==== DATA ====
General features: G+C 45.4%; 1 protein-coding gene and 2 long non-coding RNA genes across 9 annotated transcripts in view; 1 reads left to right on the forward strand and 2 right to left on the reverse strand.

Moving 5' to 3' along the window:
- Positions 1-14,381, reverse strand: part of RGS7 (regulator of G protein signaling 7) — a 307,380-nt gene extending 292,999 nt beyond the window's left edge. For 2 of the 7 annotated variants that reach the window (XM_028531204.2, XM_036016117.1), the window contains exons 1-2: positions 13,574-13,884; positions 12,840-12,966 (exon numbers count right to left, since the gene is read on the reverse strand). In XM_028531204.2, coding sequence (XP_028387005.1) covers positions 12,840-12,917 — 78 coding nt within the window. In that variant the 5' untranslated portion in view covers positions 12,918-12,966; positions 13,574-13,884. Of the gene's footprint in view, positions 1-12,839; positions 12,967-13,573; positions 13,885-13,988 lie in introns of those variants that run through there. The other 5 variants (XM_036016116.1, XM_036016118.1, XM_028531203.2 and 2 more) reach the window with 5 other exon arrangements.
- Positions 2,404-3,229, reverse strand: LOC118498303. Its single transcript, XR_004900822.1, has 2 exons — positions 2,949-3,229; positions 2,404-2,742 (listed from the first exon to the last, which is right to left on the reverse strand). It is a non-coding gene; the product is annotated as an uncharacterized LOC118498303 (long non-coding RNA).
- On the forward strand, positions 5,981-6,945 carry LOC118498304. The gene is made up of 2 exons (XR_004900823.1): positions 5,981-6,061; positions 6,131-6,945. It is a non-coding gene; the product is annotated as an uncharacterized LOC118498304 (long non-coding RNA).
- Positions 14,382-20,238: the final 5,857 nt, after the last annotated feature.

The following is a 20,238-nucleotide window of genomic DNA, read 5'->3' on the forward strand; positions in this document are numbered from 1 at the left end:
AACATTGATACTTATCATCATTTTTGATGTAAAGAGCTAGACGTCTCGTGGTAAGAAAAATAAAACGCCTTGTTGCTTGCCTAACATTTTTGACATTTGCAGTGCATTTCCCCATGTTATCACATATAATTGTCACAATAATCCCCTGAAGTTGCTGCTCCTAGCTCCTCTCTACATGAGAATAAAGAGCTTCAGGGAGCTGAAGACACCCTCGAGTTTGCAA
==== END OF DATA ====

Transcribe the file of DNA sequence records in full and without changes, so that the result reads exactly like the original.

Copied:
General features: G+C 45.4%; 1 protein-coding gene and 2 long non-coding RNA genes across 9 annotated transcripts in view; 1 reads left to right on the forward strand and 2 right to left on the reverse strand.

Moving 5' to 3' along the window:
- Positions 1-14,381, reverse strand: part of RGS7 (regulator of G protein signaling 7) — a 307,380-nt gene extending 292,999 nt beyond the window's left edge. For 2 of the 7 annotated variants that reach the window (XM_028531204.2, XM_036016117.1), the window contains exons 1-2: positions 13,574-13,884; positions 12,840-12,966 (exon numbers count right to left, since the gene is read on the reverse strand). In XM_028531204.2, coding sequence (XP_028387005.1) covers positions 12,840-12,917 — 78 coding nt within the window. In that variant the 5' untranslated portion in view covers positions 12,918-12,966; positions 13,574-13,884. Of the gene's footprint in view, positions 1-12,839; positions 12,967-13,573; positions 13,885-13,988 lie in introns of those variants that run through there. The other 5 variants (XM_036016116.1, XM_036016118.1, XM_028531203.2 and 2 more) reach the window with 5 other exon arrangements.
- Positions 2,404-3,229, reverse strand: LOC118498303. Its single transcript, XR_004900822.1, has 2 exons — positions 2,949-3,229; positions 2,404-2,742 (listed from the first exon to the last, which is right to left on the reverse strand). It is a non-coding gene; the product is annotated as an uncharacterized LOC118498303 (long non-coding RNA).
- On the forward strand, positions 5,981-6,945 carry LOC118498304. The gene is made up of 2 exons (XR_004900823.1): positions 5,981-6,061; positions 6,131-6,945. It is a non-coding gene; the product is annotated as an uncharacterized LOC118498304 (long non-coding RNA).
- Positions 14,382-20,238: the final 5,857 nt, after the last annotated feature.

The following is a 20,238-nucleotide window of genomic DNA, read 5'->3' on the forward strand; positions in this document are numbered from 1 at the left end:
AACATTGATACTTATCATCATTTTTGATGTAAAGAGCTAGACGTCTCGTGGTAAGAAAAATAAAACGCCTTGTTGCTTGCCTAACATTTTTGACATTTGCAGTGCATTTCCCCATGTTATCACATATAATTGTCACAATAATCCCCTGAAGTTGCTGCTCCTAGCTCCTCTCTACATGAGAATAAAGAGCTTCAGGGAGCTGAAGACACCCTCGAGTTTGCAA